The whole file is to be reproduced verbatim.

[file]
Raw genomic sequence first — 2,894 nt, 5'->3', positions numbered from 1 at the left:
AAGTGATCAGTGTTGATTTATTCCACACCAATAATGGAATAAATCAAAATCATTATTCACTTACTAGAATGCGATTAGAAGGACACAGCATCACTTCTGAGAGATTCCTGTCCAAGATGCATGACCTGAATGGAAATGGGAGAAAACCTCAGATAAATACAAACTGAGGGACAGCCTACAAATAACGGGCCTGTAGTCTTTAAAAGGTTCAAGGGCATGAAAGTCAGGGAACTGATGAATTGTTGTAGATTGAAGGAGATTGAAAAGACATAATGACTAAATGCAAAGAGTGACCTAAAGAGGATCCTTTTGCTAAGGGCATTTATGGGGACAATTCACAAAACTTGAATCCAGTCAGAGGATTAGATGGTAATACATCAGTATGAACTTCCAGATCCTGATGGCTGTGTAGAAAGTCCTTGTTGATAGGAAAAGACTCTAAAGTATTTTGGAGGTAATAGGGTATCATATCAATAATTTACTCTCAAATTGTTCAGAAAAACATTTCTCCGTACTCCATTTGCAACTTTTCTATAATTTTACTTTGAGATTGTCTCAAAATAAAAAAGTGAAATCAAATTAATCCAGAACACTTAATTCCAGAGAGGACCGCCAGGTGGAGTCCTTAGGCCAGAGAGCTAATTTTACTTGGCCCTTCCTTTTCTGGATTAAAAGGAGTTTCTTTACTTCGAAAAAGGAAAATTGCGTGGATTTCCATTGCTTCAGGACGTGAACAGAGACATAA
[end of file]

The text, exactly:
Raw genomic sequence first — 2,894 nt, 5'->3', positions numbered from 1 at the left:
AAGTGATCAGTGTTGATTTATTCCACACCAATAATGGAATAAATCAAAATCATTATTCACTTACTAGAATGCGATTAGAAGGACACAGCATCACTTCTGAGAGATTCCTGTCCAAGATGCATGACCTGAATGGAAATGGGAGAAAACCTCAGATAAATACAAACTGAGGGACAGCCTACAAATAACGGGCCTGTAGTCTTTAAAAGGTTCAAGGGCATGAAAGTCAGGGAACTGATGAATTGTTGTAGATTGAAGGAGATTGAAAAGACATAATGACTAAATGCAAAGAGTGACCTAAAGAGGATCCTTTTGCTAAGGGCATTTATGGGGACAATTCACAAAACTTGAATCCAGTCAGAGGATTAGATGGTAATACATCAGTATGAACTTCCAGATCCTGATGGCTGTGTAGAAAGTCCTTGTTGATAGGAAAAGACTCTAAAGTATTTTGGAGGTAATAGGGTATCATATCAATAATTTACTCTCAAATTGTTCAGAAAAACATTTCTCCGTACTCCATTTGCAACTTTTCTATAATTTTACTTTGAGATTGTCTCAAAATAAAAAAGTGAAATCAAATTAATCCAGAACACTTAATTCCAGAGAGGACCGCCAGGTGGAGTCCTTAGGCCAGAGAGCTAATTTTACTTGGCCCTTCCTTTTCTGGATTAAAAGGAGTTTCTTTACTTCGAAAAAGGAAAATTGCGTGGATTTCCATTGCTTCAGGACGTGAACAGAGACATAA